The new money in television is in streaming services - Amazon, Netflix, Kayo, Paramount ... It is pay-per-view with access anywhere in the world rather than just in the loungeroom, the extra television set in the kitchen, the big screen at the pub and the super screen at the club.

McLachlan returned from his study trip to the USA in May vowing to keep the AFL on free-to-air television when the new deal launches in 2025.

"We have three-to-four games of nine each weekend on free-to-air and we will not compromise that," McLachlan said.

"We will still have - give or take - that core amount of content on free-to-air television because it is important that everyone can access our game - and the best game (currently seen as Friday Night Football) for free."

Departing AFL chief executive Gillon McLachlan has urged the AFL to ensure free-to-air viewing of football remains. Image: AFL Photos.

But there is no guarantee that every Port Adelaide game will stay on free-to-air television. Hence, David Koch's remarks last week.

Television and Australian football have had an interesting association since the game made it to the small screen with black-and-white images after the technological advances made with coverage of the 1956 Olympic Games in Melbourne in 1956.

First, Australian football was suspicious - and locked television our fearing telecast would hurt ticket sales at the gate. By the turn of the century, the AFL was endorsing live-against-the-gate telecasts arguing the television coverage would encourage fans to go to matches to experience the real thing.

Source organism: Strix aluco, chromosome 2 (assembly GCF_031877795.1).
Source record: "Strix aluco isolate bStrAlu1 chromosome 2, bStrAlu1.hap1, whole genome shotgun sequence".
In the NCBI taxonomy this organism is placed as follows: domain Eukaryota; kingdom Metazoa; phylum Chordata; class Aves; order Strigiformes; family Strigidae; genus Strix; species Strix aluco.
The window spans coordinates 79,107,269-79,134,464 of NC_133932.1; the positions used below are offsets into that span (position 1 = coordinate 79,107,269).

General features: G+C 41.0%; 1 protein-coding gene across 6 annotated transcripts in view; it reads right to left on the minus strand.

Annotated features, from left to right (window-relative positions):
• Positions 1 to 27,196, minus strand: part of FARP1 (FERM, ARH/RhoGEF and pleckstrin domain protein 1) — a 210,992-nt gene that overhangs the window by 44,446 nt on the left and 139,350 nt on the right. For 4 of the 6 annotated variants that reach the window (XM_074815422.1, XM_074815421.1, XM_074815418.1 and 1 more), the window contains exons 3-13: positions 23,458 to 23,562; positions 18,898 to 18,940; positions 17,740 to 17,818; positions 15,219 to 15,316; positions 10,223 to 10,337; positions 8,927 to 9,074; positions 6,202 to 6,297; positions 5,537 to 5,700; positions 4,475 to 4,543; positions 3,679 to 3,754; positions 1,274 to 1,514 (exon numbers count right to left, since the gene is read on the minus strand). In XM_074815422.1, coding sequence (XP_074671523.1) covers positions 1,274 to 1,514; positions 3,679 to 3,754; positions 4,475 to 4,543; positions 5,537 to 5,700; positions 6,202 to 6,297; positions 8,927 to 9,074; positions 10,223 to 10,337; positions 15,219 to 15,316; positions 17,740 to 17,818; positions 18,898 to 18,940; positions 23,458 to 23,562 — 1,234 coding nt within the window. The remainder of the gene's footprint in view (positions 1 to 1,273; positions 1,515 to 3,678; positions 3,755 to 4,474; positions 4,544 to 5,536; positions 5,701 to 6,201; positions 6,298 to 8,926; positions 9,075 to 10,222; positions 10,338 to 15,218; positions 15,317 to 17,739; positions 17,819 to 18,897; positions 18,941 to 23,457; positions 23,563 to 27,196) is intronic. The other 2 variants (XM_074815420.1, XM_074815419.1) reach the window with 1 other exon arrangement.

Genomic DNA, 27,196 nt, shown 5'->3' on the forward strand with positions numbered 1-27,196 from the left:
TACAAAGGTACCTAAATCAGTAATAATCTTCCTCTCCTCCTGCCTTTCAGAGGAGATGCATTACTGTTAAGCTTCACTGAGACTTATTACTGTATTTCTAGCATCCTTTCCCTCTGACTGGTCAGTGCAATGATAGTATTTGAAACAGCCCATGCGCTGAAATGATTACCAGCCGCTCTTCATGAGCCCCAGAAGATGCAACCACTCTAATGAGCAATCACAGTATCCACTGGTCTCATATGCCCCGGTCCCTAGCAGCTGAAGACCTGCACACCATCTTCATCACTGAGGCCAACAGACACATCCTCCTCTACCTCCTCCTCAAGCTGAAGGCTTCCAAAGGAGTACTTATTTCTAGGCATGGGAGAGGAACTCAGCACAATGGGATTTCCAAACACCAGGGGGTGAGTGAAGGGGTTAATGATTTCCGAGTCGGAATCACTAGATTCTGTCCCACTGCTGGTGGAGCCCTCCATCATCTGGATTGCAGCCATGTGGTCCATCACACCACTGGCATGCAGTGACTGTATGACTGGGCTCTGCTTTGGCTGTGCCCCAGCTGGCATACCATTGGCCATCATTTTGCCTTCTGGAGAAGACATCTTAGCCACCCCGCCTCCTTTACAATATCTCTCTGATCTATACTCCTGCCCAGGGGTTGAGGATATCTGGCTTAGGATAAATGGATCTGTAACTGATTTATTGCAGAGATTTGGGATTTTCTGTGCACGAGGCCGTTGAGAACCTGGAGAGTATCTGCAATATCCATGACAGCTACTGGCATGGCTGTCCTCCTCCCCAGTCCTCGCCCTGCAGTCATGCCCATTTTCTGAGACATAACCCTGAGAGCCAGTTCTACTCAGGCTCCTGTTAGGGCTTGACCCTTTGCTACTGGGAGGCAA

In between, the game found television was prepared to pay big money for rights - and television enjoyed the big ratings that generated bumper advertising returns. The most-recent AFL television deal (before the COVID pandemic) delivered an Australian record $2.508 billion for six years when it was negotiated in 2015. There was a $946 million extension for 2023-2024.

And subscription television has been prepared to pay - and show - more than free-to-air television. It is therefore understandable that Foxtel has wanted to keep more and more from free-to-air television partner, the Seven network.

Now the challenge for the AFL is to get the balance right - and please most at a time when it might be impossible to satisfy everyone in the television world and among the fan bases.

A leading consultant in negotiations for Australian sporting television rights recently noted the importance of free-to-air television to sport saying: "Think of the Big Bash that started on free-to-air television. Then, Cricket Australia went, 'How good is this?' We can make a lot more money if we split the rights (between free-to-air television and pay-TV).

"And what happened? The Big Bash crashed ... and no-one wanted to buy it."

Not every Port Adelaide fan can get to every home game at Adelaide Oval. And very few can go to every Port Adelaide game played away from Adelaide Oval. Television is an important part of the fans' connection with their football club on match day.

Many elderly fans have lived their football passion at weekends through the television - and are not eagerly adopting new media such as streaming services. There also is the cost of subscription packages that include AFL matches.

Koch has made it clear that he does not want the game to lose more than it gains by ending the guarantee of having every Port Adelaide AFL match on free-to-air television.

Since 1997, it has been a very good relationship between Port Adelaide fans and the television (even if it has meant turning off the volume at times to mute certain commentators). Will it continue? Many fans certainly hope it will .... some have no other way to see Port Adelaide.